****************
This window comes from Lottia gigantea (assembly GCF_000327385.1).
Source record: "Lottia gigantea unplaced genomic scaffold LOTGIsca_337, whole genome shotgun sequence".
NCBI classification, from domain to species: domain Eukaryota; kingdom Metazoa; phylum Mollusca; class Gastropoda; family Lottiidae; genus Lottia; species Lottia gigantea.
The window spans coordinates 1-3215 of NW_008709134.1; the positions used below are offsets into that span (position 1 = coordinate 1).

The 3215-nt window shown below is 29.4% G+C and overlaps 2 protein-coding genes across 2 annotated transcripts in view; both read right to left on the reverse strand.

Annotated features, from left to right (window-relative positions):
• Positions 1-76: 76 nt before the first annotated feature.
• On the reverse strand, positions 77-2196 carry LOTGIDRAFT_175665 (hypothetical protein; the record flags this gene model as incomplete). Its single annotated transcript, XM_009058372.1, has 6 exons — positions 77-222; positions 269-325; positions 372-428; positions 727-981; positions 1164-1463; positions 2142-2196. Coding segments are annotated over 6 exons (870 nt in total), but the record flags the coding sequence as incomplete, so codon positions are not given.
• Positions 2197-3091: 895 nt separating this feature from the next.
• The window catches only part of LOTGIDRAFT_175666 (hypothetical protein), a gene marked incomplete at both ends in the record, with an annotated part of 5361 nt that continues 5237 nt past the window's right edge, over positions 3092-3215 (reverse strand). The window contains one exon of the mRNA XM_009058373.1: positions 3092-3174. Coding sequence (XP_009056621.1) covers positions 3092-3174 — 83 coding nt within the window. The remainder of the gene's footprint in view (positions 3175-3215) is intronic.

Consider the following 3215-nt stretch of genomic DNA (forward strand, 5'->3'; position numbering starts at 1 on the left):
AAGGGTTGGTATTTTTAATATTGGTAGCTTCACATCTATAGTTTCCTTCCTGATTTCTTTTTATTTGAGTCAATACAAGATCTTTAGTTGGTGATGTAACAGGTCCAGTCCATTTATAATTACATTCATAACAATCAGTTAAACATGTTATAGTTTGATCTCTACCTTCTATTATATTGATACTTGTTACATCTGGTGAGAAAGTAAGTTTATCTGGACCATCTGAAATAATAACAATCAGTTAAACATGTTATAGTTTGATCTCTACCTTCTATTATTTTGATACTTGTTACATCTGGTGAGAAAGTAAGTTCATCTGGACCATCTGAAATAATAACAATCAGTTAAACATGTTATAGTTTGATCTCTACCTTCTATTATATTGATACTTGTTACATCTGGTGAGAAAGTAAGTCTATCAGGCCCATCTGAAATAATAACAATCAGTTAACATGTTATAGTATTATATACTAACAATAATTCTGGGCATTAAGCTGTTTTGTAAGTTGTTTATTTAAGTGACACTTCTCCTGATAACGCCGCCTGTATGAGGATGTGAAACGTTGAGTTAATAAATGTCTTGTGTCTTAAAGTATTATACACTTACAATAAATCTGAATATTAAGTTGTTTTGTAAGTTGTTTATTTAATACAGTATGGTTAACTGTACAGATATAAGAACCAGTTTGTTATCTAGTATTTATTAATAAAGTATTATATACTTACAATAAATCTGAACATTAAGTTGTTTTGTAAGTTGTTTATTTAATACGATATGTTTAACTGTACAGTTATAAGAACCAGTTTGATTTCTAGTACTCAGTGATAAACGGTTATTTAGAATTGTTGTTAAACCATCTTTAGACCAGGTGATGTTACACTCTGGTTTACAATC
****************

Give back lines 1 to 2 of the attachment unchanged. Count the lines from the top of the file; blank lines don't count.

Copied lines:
This window comes from Lottia gigantea (assembly GCF_000327385.1).
Source record: "Lottia gigantea unplaced genomic scaffold LOTGIsca_337, whole genome shotgun sequence".